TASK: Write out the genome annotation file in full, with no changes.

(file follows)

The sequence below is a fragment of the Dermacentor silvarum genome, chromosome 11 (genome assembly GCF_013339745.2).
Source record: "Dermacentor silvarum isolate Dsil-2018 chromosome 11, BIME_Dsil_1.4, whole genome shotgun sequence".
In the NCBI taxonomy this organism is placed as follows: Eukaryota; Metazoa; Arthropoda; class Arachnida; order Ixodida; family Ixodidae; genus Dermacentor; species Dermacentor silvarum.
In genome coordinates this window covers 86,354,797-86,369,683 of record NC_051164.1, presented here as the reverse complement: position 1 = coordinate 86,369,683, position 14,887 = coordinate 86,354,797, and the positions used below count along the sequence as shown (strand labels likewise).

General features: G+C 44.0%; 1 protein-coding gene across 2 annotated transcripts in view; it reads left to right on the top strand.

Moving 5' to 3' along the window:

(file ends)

The sequence below is a fragment of the Dermacentor silvarum genome, chromosome 11 (genome assembly GCF_013339745.2).
Source record: "Dermacentor silvarum isolate Dsil-2018 chromosome 11, BIME_Dsil_1.4, whole genome shotgun sequence".
In the NCBI taxonomy this organism is placed as follows: Eukaryota; Metazoa; Arthropoda; class Arachnida; order Ixodida; family Ixodidae; genus Dermacentor; species Dermacentor silvarum.
In genome coordinates this window covers 86,354,797-86,369,683 of record NC_051164.1, presented here as the reverse complement: position 1 = coordinate 86,369,683, position 14,887 = coordinate 86,354,797, and the positions used below count along the sequence as shown (strand labels likewise).

General features: G+C 44.0%; 1 protein-coding gene across 2 annotated transcripts in view; it reads left to right on the top strand.

Moving 5' to 3' along the window: